The second types of safeguards are NPT safeguards, or INFCIRC/153 safeguards, which are provided for in Article III of the NPT.6 These safeguards are fundamentally different than INFCIRC/66 safeguards,7 because they relate to ―all source or special
at the National Convention on Nuclear & Radioactive Safety, Security & Safeguards, 10 Dec 2007, page 34, available here: http://www.aelb.gov.my/events/nc2007dok/pdf/S4/Topic1.pdf 6 See this link for a copy of the NPT: www.iaea.org/Publications/Documents/Infcircs/Others/infcirc140.pdf 7 For statements regarding this difference, see: “Since INFCIRC 66 safeguards are intended to verify obligations that particular facilities and material are not used for military purposes, not comprehensive nonproliferation obligations such as those in the NPT, its safeguards are focused on the particular facilities and material in question, rather than applying to all nuclear material in peaceful activities, as in the case of INFCIRC 153.” Matthew Bunn, “International Safeguards: Summarizing ‘Traditional’ and ‘New’ Measures,” Lecture Notes, Massachusetts Institute of Technology Open Course Ware (http://ocw.mit.edu/OcwWeb/web/home/home/index.htm). Article here: http://ocw.mit.edu/courses/nuclear-engineering/22-812j-managing-nuclear-technology-spring-2004/lecturenotes/lec16notes.pdf Also, see: “The fundamental difference between the INFCIRC/66/Rev.2 & INFCIRC/153 systems is that the INFCIRC/153 system, as provided for under Article III.1 of the NPT, requires the application of IAEA safeguards on all source or special fissionable material in all peaceful nuclear activities within the territory or under the jurisdiction and control of NPT NNWS Parties. Thus, the INFCIRC/153 system is also known as a Full-Scope or Comprehensive Safeguards System and differs from the INFCIRC/66/Rev.2 safeguards, where indigeneously-developed nuclear technology & activities are not subjected to international are surveillance or control.” Jamal Khaer Ibrahim, (Director, Planning & International Relations Division, Malayian Nuclear Agency), “Nuclear Non-Proliferation Treaty”: presentation given at the National Convention on Nuclear & Radioactive Safety, Security & Safeguards, 10 Dec. 2007, page 34, available here: http://www.aelb.gov.my/events/nc2007dok/pdf/S4/Topic1.pdf Also, see: “The first such agreement was concluded between the IAEA and Japan in 1959, but the agency did not adopt a comprehensive safeguards system until 1965. Now set forth in IAEA document INFCIRC/66/Rev. 2, this system of safeguards was to be applied, upon request, to individual nuclear activities within a state and to all activities receiving IAEA assistance. INFCIRC/66 safeguards apply to individual plants, shipments of nuclear fuel, or supply agreements between states supplying nuclear fuel or technology and states importing it, and they are the basis for nearly all agreements between the IAEA and states that are not party to the nuclear Non-Proliferation Treaty. The Non-Proliferation Treaty, which entered into force in 1970, extended the scope of the IAEA’s safeguards activities. By joining the NPT, non-nuclear-weapon states (e.g., all those except the United States, Russia, the United Kingdom, France, and China) commit themselves to refrain from manufacturing or otherwise acquiring nuclear weapons or explosive devices, and to submit to IAEA safeguards. Instead of applying only to selected nuclear activities on request, however, safeguards under the NPT—known as full-scope safeguards—are required of non-nuclear-weapon states on all nuclear materials in all peaceful nuclear activities within their territory or under their control. To accommodate this new mission, the IAEA developed INFCIRC/153, a more comprehensive model safeguards agreement encompassing every aspect of a state’s nuclear fuel cycle except the initial mining and milling of uranium ore.” US Congress, Office of Technology Assessment, “Nuclear Safeguards and the International Atomic Energy Agency”, OTA-ISS-615, April 1995, page 27, available here: http://www.princeton.edu/~ota/disk1/1995/9530/953004.PDF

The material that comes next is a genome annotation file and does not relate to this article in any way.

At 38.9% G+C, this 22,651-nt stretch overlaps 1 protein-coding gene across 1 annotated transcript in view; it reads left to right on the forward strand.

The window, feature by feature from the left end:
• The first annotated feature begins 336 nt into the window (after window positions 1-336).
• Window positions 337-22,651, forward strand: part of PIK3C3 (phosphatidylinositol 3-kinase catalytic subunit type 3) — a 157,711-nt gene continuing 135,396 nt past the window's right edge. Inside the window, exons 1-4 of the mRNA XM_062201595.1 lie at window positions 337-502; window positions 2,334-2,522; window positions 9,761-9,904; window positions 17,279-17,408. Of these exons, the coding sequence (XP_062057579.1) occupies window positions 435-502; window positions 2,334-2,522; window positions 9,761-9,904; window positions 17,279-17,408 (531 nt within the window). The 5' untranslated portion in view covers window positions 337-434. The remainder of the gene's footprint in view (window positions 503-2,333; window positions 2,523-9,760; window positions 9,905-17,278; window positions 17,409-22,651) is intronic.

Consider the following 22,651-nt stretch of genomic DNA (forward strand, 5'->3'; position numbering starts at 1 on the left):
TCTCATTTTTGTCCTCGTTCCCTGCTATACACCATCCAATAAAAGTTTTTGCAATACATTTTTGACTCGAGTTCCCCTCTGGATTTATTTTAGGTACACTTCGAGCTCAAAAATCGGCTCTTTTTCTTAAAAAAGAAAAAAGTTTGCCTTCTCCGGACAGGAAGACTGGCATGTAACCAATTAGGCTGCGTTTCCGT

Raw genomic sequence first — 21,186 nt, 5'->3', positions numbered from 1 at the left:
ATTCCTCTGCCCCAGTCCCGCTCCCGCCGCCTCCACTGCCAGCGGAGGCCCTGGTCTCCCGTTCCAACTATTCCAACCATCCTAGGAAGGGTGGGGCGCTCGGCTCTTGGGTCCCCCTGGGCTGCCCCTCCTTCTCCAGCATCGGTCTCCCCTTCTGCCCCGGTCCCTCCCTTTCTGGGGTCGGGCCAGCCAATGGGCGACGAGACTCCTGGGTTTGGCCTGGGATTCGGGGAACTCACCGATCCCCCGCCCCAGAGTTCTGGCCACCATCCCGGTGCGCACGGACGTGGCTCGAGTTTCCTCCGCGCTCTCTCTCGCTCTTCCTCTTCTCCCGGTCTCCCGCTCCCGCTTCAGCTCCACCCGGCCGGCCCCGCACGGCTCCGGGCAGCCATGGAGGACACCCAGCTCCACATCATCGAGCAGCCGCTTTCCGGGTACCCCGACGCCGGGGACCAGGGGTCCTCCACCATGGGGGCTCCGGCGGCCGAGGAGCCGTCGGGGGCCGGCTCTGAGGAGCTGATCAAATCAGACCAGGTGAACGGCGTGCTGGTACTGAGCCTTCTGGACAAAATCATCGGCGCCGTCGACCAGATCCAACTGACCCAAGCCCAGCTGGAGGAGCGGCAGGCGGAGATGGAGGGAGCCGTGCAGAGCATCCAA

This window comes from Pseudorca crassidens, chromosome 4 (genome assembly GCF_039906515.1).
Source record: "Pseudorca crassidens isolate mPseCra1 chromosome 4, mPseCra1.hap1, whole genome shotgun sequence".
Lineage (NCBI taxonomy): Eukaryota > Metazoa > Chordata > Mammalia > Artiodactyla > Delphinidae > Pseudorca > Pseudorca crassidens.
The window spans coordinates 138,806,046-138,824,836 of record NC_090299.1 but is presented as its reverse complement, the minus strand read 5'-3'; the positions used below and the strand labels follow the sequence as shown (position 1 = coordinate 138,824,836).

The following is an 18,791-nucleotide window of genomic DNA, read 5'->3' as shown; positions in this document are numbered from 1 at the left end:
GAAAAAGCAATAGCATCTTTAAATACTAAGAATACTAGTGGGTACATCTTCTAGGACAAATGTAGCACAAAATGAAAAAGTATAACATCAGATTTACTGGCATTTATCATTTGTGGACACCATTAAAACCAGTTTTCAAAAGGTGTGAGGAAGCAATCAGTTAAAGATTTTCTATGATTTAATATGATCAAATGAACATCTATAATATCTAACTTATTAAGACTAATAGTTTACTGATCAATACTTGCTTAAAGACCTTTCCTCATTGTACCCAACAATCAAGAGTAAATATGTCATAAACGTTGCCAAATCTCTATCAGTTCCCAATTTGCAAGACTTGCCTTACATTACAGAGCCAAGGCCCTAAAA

fissionable material in all peaceful nuclear activities‖8 of a State. INFCIRC/153 safeguards cover all nuclear material within a country, even if it is not part of an Agency project. For this reason NPT safeguards are also known as ―full scope‖ safeguards. The 189 countries that are signatories of the NPT are subject to INFCIRC/153, or ―full scope‖ safeguards, and the 3 countries that are not signatories of the NPT (India, Israel and Pakistan), are subject to INFCIRC/66 safeguards.
ii) Non-compliance in INFCIRC/66 and INFCIRC/153